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Comparing methane ebullition variability across space and time in a Brazilian reservoir
Uppsala University, Disciplinary Domain of Science and Technology, Biology, Department of Ecology and Genetics, Limnology.ORCID iD: 0000-0002-3609-5107
Uppsala University, Disciplinary Domain of Science and Technology, Biology, Department of Ecology and Genetics, Limnology.
Aquatic Physics Group, Department F.-A. Forel for Environmental and Aquatic Sciences, Faculty of Science, University of Geneva, Geneva, Switzerland.
Department of Biology, Institute of Biological Sciences, Federal University of Juiz de Fora, Juiz de Fora, Brazil.
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2020 (English)In: Limnology and Oceanography, ISSN 0024-3590, E-ISSN 1939-5590, Vol. 65, no 7, p. 1623-1634Article in journal (Refereed) Published
Abstract [en]

The potent greenhouse gas methane (CH4) is readily emitted from tropical reservoirs, often via ebullition (bubbles). This highly stochastic emission pathway varies in space and time, however, hampering efforts to accurately assess total CH4 emissions from water bodies. We systematically studied both the spatial and temporal scales of ebullition variability in a river inflow bay of a tropical Brazilian reservoir. We conducted multiple highly resolved spatial surveys of CH4 ebullition using a hydroacoustic approach supplemented with bubble traps over a 12‐month and a 2‐week timescale to evaluate which scale of variation was more important. To quantify the spatial and temporal variability of CH4 ebullition, we used the quartile coefficients of dispersion at each point in space and time and compared their frequency distributions across the various temporal and spatial scales. We found that CH4 ebullition varied more temporally than spatially and that the intra‐annual variability was stronger than daily variability within 2 weeks. We also found that CH4 ebullition was positively related to water temperature increase and pressure decrease, but no consistent relationship with water column depth or sediment characteristics was found, further highlighting that temporal drivers of emissions were stronger than spatial drivers. Annual estimates of CH4 ebullition from our study area may vary by 75–174% if ebullition is not resolved in time and space, but at a minimum we recommend conducting spatially resolved measurements at least once during each major hydrologic season in tropical regions (i.e., in dry and rainy season when water levels are falling and rising, respectively).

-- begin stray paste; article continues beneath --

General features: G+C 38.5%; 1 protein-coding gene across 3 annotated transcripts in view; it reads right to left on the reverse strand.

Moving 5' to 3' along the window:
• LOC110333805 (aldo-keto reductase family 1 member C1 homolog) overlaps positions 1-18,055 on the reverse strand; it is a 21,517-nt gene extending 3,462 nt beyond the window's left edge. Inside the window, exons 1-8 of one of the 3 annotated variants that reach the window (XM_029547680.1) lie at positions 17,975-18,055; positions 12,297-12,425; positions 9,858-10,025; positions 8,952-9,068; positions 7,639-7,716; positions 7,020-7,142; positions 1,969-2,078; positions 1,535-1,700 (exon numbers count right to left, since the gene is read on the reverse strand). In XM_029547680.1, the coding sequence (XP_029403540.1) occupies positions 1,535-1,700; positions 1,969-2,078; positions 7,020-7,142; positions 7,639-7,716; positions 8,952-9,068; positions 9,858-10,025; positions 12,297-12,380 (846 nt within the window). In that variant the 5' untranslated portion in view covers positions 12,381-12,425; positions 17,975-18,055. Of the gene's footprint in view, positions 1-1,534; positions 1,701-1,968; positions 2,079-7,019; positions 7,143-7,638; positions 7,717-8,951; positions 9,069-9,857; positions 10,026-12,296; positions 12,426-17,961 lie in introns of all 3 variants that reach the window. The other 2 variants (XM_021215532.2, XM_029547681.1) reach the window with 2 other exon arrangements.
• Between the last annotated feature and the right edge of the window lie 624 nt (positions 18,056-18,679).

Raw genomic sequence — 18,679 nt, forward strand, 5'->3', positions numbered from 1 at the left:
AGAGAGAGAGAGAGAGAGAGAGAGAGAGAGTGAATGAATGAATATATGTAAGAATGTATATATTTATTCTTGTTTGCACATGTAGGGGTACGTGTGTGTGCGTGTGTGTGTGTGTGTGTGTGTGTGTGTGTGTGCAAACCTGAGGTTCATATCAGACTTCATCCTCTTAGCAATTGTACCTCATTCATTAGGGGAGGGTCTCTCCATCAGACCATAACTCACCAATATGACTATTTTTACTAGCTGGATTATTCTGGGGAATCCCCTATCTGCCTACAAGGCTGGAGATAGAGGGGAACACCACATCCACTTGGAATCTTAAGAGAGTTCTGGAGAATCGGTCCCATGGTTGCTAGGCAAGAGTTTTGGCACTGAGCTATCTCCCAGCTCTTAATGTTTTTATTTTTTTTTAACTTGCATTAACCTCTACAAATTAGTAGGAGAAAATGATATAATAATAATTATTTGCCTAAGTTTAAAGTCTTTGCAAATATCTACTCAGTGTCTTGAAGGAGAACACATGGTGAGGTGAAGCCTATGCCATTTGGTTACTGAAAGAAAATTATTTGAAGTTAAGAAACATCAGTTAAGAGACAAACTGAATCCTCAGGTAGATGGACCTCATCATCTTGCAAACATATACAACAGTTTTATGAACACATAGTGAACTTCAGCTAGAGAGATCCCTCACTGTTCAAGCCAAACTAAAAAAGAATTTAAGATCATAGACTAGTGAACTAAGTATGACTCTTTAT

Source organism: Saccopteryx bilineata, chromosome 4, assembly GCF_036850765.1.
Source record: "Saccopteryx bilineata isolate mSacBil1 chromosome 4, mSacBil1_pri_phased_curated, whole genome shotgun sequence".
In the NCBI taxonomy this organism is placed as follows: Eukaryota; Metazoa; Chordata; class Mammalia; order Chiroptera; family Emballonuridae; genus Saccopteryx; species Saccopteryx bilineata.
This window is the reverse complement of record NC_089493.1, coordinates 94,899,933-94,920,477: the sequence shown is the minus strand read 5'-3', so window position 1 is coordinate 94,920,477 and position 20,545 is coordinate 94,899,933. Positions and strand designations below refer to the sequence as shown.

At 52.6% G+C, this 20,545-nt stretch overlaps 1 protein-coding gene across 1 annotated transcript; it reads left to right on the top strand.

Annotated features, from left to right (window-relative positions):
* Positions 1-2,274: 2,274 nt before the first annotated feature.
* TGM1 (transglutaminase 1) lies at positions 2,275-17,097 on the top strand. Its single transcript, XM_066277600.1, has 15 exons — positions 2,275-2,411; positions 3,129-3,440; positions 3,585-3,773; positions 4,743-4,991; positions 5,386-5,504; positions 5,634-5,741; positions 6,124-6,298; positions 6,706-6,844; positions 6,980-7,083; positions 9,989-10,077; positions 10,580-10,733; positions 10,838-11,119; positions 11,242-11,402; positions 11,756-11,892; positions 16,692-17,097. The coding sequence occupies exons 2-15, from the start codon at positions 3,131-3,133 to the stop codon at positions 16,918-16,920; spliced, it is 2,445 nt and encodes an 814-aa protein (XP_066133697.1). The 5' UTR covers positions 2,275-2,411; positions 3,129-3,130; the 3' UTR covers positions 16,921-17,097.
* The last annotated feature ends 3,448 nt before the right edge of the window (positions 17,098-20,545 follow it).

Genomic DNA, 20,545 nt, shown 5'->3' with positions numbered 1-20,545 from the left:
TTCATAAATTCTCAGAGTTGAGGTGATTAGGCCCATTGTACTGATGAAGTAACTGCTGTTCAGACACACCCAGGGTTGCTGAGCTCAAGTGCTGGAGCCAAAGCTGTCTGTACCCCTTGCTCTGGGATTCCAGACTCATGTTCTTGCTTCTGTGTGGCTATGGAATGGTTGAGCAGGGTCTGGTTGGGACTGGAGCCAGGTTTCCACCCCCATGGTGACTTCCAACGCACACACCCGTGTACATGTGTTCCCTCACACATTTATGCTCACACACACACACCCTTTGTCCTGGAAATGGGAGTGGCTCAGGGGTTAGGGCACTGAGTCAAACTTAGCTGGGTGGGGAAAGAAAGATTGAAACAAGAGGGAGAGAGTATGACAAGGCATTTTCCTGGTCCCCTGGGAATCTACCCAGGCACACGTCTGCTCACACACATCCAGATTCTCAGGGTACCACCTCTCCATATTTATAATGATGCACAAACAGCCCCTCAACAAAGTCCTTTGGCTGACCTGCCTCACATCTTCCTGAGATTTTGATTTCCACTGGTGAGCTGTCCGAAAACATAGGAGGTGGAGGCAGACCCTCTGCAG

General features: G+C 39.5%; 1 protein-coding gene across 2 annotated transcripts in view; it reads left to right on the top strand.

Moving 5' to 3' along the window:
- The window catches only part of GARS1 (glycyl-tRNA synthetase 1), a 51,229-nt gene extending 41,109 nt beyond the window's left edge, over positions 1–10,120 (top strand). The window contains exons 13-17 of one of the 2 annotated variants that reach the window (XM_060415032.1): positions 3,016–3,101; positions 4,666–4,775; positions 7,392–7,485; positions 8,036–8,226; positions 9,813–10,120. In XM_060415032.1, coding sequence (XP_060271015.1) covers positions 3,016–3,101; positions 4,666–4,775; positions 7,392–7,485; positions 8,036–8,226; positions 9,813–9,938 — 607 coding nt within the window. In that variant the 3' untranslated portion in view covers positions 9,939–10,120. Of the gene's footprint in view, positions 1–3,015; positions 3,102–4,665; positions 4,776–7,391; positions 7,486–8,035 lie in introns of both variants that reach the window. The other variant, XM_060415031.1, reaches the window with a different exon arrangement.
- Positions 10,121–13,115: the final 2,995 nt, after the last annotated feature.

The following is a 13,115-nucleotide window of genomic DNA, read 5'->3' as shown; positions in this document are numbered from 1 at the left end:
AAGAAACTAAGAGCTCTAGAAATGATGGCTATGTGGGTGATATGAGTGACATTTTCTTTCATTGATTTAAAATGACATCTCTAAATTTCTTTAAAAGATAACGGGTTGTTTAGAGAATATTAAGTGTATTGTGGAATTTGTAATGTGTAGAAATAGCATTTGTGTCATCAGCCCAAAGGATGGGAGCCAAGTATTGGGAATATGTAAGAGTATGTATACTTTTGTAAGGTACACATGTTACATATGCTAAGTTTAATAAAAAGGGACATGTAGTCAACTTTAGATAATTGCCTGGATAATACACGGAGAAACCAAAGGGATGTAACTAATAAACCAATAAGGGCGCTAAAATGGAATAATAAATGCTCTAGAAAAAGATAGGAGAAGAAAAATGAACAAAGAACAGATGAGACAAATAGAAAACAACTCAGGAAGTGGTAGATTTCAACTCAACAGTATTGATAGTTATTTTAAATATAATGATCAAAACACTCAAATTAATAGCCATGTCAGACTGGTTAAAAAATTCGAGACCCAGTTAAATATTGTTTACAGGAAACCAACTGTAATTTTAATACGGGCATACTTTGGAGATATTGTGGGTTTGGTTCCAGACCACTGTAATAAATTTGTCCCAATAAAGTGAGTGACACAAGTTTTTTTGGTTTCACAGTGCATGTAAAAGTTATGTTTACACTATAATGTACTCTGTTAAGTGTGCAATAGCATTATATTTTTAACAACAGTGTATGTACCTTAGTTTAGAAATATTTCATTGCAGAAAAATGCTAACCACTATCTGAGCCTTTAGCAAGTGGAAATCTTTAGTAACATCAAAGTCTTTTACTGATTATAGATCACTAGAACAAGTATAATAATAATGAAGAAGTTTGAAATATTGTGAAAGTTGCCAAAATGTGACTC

Place, publisher, year, edition, pages
2020. Vol. 65, no 7, p. 1623-1634
Keywords [en]
CH4, carbon cycle, lake, biogeochemistry, spatial, temporal scale
National Category
Climate Research Environmental Sciences Geosciences, Multidisciplinary Oceanography, Hydrology and Water Resources
Research subject
Biology with specialization in Limnology
Identifiers
URN: urn:nbn:se:uu:diva-393435DOI: 10.1002/lno.11410ISI: 000547708600012OAI: oai:DiVA.org:uu-393435DiVA, id: diva2:1353260
Funder
EU, FP7, Seventh Framework Programme, 336642Available from: 2019-09-22 Created: 2019-09-22 Last updated: 2020-09-17Bibliographically approved
In thesis
1. Greenhouse gas emission from tropical reservoirs: Spatial and temporal dynamics
Open this publication in new window or tab >>Greenhouse gas emission from tropical reservoirs: Spatial and temporal dynamics
2019 (English)Doctoral thesis, comprehensive summary (Other academic)
Abstract [en]